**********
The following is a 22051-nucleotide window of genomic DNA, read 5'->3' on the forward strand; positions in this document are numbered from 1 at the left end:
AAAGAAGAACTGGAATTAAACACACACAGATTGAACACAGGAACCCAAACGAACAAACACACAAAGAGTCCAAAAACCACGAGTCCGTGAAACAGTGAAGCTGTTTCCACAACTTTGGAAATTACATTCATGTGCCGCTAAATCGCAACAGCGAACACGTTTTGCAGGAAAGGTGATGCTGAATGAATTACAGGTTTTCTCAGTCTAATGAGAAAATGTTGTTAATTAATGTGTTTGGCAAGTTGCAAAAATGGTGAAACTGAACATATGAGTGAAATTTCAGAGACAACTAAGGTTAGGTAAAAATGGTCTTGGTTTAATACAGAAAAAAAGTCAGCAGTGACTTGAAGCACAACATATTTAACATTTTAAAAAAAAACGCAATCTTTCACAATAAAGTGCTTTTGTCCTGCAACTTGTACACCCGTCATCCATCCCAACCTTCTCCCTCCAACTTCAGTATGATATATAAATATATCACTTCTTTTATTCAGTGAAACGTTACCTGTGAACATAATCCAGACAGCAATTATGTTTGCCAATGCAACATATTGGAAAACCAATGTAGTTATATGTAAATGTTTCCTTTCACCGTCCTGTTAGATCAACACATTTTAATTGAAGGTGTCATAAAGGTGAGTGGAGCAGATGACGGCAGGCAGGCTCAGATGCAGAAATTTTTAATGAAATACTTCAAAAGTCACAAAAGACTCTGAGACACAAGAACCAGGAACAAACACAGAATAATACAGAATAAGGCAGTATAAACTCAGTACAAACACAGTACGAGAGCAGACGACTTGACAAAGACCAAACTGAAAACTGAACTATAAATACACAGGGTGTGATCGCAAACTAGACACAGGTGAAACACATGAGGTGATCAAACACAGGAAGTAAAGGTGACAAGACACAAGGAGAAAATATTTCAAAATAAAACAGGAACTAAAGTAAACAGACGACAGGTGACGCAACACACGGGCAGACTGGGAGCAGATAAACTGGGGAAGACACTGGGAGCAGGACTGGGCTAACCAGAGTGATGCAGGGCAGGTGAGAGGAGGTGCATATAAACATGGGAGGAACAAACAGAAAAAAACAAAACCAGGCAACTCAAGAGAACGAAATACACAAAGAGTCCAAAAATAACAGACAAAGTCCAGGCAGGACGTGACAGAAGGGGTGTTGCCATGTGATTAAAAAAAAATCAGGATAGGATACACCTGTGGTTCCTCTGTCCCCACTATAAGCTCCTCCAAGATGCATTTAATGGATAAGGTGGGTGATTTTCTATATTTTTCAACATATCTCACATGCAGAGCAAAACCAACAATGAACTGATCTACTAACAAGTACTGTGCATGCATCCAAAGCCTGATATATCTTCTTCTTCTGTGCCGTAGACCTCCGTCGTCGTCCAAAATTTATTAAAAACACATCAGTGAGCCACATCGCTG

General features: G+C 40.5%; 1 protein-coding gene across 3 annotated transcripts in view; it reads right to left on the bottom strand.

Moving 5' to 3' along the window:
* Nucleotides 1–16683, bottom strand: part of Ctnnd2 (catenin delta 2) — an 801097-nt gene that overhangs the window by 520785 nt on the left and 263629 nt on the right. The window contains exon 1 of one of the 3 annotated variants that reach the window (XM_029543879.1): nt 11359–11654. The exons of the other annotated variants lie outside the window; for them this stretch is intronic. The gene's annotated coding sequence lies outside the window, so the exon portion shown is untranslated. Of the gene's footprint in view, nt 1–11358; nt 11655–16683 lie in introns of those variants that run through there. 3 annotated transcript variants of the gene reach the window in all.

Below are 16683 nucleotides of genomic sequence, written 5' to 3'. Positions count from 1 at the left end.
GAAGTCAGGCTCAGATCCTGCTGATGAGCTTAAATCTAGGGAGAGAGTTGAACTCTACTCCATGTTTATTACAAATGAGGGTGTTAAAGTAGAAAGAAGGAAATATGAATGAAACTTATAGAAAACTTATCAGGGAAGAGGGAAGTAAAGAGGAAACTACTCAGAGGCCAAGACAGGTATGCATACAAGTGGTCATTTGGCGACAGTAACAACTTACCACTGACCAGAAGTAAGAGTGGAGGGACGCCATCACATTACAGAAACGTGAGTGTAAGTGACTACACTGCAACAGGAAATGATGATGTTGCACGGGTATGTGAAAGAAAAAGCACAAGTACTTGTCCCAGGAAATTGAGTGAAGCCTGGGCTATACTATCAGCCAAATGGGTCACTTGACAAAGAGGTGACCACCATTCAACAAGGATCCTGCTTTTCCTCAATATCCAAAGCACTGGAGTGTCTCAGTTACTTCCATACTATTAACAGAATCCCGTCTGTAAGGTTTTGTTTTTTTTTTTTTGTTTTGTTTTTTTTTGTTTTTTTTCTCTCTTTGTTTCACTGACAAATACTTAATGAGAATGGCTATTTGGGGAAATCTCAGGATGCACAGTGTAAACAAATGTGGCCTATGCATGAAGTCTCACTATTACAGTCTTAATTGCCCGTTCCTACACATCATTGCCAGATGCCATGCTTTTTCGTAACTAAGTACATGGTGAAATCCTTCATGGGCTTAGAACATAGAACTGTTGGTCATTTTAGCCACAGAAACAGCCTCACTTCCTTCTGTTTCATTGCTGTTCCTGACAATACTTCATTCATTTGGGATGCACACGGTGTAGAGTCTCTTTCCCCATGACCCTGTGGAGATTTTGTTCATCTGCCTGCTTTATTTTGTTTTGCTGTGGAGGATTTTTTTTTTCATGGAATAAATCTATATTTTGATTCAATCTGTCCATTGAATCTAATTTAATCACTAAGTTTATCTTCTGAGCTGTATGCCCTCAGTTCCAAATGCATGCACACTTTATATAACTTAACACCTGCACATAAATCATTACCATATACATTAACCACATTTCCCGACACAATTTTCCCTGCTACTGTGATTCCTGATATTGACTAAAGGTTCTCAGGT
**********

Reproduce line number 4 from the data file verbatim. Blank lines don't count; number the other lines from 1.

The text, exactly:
Moving 5' to 3' along the window: